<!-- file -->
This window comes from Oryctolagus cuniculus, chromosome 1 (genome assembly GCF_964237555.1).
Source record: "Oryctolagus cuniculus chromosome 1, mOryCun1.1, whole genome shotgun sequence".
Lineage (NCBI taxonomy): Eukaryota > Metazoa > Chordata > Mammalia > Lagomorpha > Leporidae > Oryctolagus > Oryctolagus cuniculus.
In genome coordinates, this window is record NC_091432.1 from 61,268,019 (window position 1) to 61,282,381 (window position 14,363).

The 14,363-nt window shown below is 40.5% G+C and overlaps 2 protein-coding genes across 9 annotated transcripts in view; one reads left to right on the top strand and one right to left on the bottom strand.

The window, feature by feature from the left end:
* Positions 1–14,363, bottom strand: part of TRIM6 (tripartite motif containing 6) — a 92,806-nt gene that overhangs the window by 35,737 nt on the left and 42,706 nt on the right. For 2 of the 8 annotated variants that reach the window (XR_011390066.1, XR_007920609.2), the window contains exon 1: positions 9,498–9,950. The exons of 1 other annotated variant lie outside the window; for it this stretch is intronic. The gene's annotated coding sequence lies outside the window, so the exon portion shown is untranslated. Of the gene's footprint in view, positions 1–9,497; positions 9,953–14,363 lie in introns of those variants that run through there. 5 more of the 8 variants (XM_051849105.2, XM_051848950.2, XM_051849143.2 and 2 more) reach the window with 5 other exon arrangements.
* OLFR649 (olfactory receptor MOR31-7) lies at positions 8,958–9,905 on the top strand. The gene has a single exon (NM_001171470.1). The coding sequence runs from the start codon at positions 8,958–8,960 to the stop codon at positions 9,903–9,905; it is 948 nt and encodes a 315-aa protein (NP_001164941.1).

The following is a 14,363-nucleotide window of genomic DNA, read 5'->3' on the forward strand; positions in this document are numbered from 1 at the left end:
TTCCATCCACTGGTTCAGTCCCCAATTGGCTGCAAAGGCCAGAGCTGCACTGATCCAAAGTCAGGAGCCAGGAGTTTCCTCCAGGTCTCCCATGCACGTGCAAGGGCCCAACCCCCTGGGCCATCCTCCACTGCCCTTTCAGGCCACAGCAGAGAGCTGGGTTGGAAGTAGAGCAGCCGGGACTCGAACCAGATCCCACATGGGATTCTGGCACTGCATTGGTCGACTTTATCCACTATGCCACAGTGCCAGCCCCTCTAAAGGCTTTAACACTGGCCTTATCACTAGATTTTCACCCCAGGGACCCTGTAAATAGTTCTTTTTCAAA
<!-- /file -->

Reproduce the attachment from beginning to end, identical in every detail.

This window comes from Oryctolagus cuniculus, chromosome 1 (genome assembly GCF_964237555.1).
Source record: "Oryctolagus cuniculus chromosome 1, mOryCun1.1, whole genome shotgun sequence".
Lineage (NCBI taxonomy): Eukaryota > Metazoa > Chordata > Mammalia > Lagomorpha > Leporidae > Oryctolagus > Oryctolagus cuniculus.
In genome coordinates, this window is record NC_091432.1 from 61,268,019 (window position 1) to 61,282,381 (window position 14,363).

The 14,363-nt window shown below is 40.5% G+C and overlaps 2 protein-coding genes across 9 annotated transcripts in view; one reads left to right on the top strand and one right to left on the bottom strand.

The window, feature by feature from the left end:
* Positions 1–14,363, bottom strand: part of TRIM6 (tripartite motif containing 6) — a 92,806-nt gene that overhangs the window by 35,737 nt on the left and 42,706 nt on the right. For 2 of the 8 annotated variants that reach the window (XR_011390066.1, XR_007920609.2), the window contains exon 1: positions 9,498–9,950. The exons of 1 other annotated variant lie outside the window; for it this stretch is intronic. The gene's annotated coding sequence lies outside the window, so the exon portion shown is untranslated. Of the gene's footprint in view, positions 1–9,497; positions 9,953–14,363 lie in introns of those variants that run through there. 5 more of the 8 variants (XM_051849105.2, XM_051848950.2, XM_051849143.2 and 2 more) reach the window with 5 other exon arrangements.
* OLFR649 (olfactory receptor MOR31-7) lies at positions 8,958–9,905 on the top strand. The gene has a single exon (NM_001171470.1). The coding sequence runs from the start codon at positions 8,958–8,960 to the stop codon at positions 9,903–9,905; it is 948 nt and encodes a 315-aa protein (NP_001164941.1).

The following is a 14,363-nucleotide window of genomic DNA, read 5'->3' on the forward strand; positions in this document are numbered from 1 at the left end:
TTCCATCCACTGGTTCAGTCCCCAATTGGCTGCAAAGGCCAGAGCTGCACTGATCCAAAGTCAGGAGCCAGGAGTTTCCTCCAGGTCTCCCATGCACGTGCAAGGGCCCAACCCCCTGGGCCATCCTCCACTGCCCTTTCAGGCCACAGCAGAGAGCTGGGTTGGAAGTAGAGCAGCCGGGACTCGAACCAGATCCCACATGGGATTCTGGCACTGCATTGGTCGACTTTATCCACTATGCCACAGTGCCAGCCCCTCTAAAGGCTTTAACACTGGCCTTATCACTAGATTTTCACCCCAGGGACCCTGTAAATAGTTCTTTTTCAAA